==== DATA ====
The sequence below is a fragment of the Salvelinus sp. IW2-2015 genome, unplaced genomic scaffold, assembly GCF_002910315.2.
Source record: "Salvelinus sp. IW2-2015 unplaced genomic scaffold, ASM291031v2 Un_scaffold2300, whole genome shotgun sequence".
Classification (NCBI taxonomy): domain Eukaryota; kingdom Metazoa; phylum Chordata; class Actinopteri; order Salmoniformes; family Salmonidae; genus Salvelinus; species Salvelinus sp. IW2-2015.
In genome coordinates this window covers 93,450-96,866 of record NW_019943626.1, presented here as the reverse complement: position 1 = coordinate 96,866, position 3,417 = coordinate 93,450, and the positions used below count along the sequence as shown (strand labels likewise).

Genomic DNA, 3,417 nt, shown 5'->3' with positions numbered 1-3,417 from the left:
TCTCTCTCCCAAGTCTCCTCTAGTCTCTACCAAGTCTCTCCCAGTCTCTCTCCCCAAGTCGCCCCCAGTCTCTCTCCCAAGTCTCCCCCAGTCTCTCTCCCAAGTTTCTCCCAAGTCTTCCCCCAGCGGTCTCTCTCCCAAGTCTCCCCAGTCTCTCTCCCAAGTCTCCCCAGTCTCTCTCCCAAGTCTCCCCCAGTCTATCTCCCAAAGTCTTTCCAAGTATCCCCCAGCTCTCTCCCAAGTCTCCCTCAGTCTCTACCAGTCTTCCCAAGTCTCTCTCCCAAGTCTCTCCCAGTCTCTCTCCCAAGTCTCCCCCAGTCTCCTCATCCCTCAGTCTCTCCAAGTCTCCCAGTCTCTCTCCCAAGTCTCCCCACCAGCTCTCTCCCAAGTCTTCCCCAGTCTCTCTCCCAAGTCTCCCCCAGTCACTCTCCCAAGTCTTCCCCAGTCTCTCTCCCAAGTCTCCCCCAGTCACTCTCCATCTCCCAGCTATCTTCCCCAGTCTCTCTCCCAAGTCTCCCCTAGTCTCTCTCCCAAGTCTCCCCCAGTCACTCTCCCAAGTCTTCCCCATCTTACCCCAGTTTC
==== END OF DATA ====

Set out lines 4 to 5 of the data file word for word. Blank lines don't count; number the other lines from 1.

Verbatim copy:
In genome coordinates this window covers 93,450-96,866 of record NW_019943626.1, presented here as the reverse complement: position 1 = coordinate 96,866, position 3,417 = coordinate 93,450, and the positions used below count along the sequence as shown (strand labels likewise).

Genomic DNA, 3,417 nt, shown 5'->3' with positions numbered 1-3,417 from the left: